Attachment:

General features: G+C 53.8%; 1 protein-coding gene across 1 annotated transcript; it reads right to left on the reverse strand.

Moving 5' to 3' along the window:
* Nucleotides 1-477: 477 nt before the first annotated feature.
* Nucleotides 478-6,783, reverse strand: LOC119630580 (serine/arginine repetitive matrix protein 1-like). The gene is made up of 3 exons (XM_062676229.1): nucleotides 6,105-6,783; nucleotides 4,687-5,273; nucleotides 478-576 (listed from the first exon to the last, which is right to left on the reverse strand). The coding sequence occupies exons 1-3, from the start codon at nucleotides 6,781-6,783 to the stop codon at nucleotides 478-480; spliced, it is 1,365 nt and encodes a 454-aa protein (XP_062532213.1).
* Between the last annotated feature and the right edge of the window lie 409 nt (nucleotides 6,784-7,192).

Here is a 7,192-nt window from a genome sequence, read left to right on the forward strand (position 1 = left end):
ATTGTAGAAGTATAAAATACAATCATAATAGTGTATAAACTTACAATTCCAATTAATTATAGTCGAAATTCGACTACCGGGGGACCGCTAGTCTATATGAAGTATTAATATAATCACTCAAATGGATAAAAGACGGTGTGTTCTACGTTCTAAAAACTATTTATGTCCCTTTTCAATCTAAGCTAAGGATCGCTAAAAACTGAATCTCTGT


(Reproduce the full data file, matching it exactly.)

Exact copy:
General features: G+C 53.8%; 1 protein-coding gene across 1 annotated transcript; it reads right to left on the reverse strand.

Moving 5' to 3' along the window:
* Nucleotides 1-477: 477 nt before the first annotated feature.
* Nucleotides 478-6,783, reverse strand: LOC119630580 (serine/arginine repetitive matrix protein 1-like). The gene is made up of 3 exons (XM_062676229.1): nucleotides 6,105-6,783; nucleotides 4,687-5,273; nucleotides 478-576 (listed from the first exon to the last, which is right to left on the reverse strand). The coding sequence occupies exons 1-3, from the start codon at nucleotides 6,781-6,783 to the stop codon at nucleotides 478-480; spliced, it is 1,365 nt and encodes a 454-aa protein (XP_062532213.1).
* Between the last annotated feature and the right edge of the window lie 409 nt (nucleotides 6,784-7,192).

Here is a 7,192-nt window from a genome sequence, read left to right on the forward strand (position 1 = left end):
ATTGTAGAAGTATAAAATACAATCATAATAGTGTATAAACTTACAATTCCAATTAATTATAGTCGAAATTCGACTACCGGGGGACCGCTAGTCTATATGAAGTATTAATATAATCACTCAAATGGATAAAAGACGGTGTGTTCTACGTTCTAAAAACTATTTATGTCCCTTTTCAATCTAAGCTAAGGATCGCTAAAAACTGAATCTCTGT